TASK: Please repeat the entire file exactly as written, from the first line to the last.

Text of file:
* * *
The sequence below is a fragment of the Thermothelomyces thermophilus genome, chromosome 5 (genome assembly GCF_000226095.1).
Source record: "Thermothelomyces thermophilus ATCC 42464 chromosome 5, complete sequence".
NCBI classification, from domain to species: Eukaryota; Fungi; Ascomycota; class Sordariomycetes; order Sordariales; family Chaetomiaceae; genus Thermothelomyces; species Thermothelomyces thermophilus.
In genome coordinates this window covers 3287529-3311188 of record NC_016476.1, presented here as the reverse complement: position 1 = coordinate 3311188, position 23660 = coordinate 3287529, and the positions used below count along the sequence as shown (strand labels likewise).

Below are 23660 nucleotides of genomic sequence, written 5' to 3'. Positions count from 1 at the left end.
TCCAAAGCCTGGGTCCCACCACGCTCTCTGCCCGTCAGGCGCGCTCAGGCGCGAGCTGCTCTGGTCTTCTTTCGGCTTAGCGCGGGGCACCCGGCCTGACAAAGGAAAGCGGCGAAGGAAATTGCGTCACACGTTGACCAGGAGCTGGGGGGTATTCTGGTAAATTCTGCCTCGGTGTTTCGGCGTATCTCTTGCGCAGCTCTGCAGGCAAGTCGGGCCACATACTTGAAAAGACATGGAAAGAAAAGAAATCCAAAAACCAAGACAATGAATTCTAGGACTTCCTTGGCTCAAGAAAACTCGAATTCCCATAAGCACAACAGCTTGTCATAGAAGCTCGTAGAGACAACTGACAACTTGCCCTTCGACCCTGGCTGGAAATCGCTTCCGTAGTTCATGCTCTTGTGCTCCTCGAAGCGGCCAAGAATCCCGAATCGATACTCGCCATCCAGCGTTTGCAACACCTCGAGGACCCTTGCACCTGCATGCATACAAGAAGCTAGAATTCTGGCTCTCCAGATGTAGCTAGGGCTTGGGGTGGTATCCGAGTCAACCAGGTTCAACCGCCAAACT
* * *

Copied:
The sequence below is a fragment of the Thermothelomyces thermophilus genome, chromosome 5 (genome assembly GCF_000226095.1).
Source record: "Thermothelomyces thermophilus ATCC 42464 chromosome 5, complete sequence".
NCBI classification, from domain to species: Eukaryota; Fungi; Ascomycota; class Sordariomycetes; order Sordariales; family Chaetomiaceae; genus Thermothelomyces; species Thermothelomyces thermophilus.
In genome coordinates this window covers 3287529-3311188 of record NC_016476.1, presented here as the reverse complement: position 1 = coordinate 3311188, position 23660 = coordinate 3287529, and the positions used below count along the sequence as shown (strand labels likewise).

Below are 23660 nucleotides of genomic sequence, written 5' to 3'. Positions count from 1 at the left end.
TCCAAAGCCTGGGTCCCACCACGCTCTCTGCCCGTCAGGCGCGCTCAGGCGCGAGCTGCTCTGGTCTTCTTTCGGCTTAGCGCGGGGCACCCGGCCTGACAAAGGAAAGCGGCGAAGGAAATTGCGTCACACGTTGACCAGGAGCTGGGGGGTATTCTGGTAAATTCTGCCTCGGTGTTTCGGCGTATCTCTTGCGCAGCTCTGCAGGCAAGTCGGGCCACATACTTGAAAAGACATGGAAAGAAAAGAAATCCAAAAACCAAGACAATGAATTCTAGGACTTCCTTGGCTCAAGAAAACTCGAATTCCCATAAGCACAACAGCTTGTCATAGAAGCTCGTAGAGACAACTGACAACTTGCCCTTCGACCCTGGCTGGAAATCGCTTCCGTAGTTCATGCTCTTGTGCTCCTCGAAGCGGCCAAGAATCCCGAATCGATACTCGCCATCCAGCGTTTGCAACACCTCGAGGACCCTTGCACCTGCATGCATACAAGAAGCTAGAATTCTGGCTCTCCAGATGTAGCTAGGGCTTGGGGTGGTATCCGAGTCAACCAGGTTCAACCGCCAAACT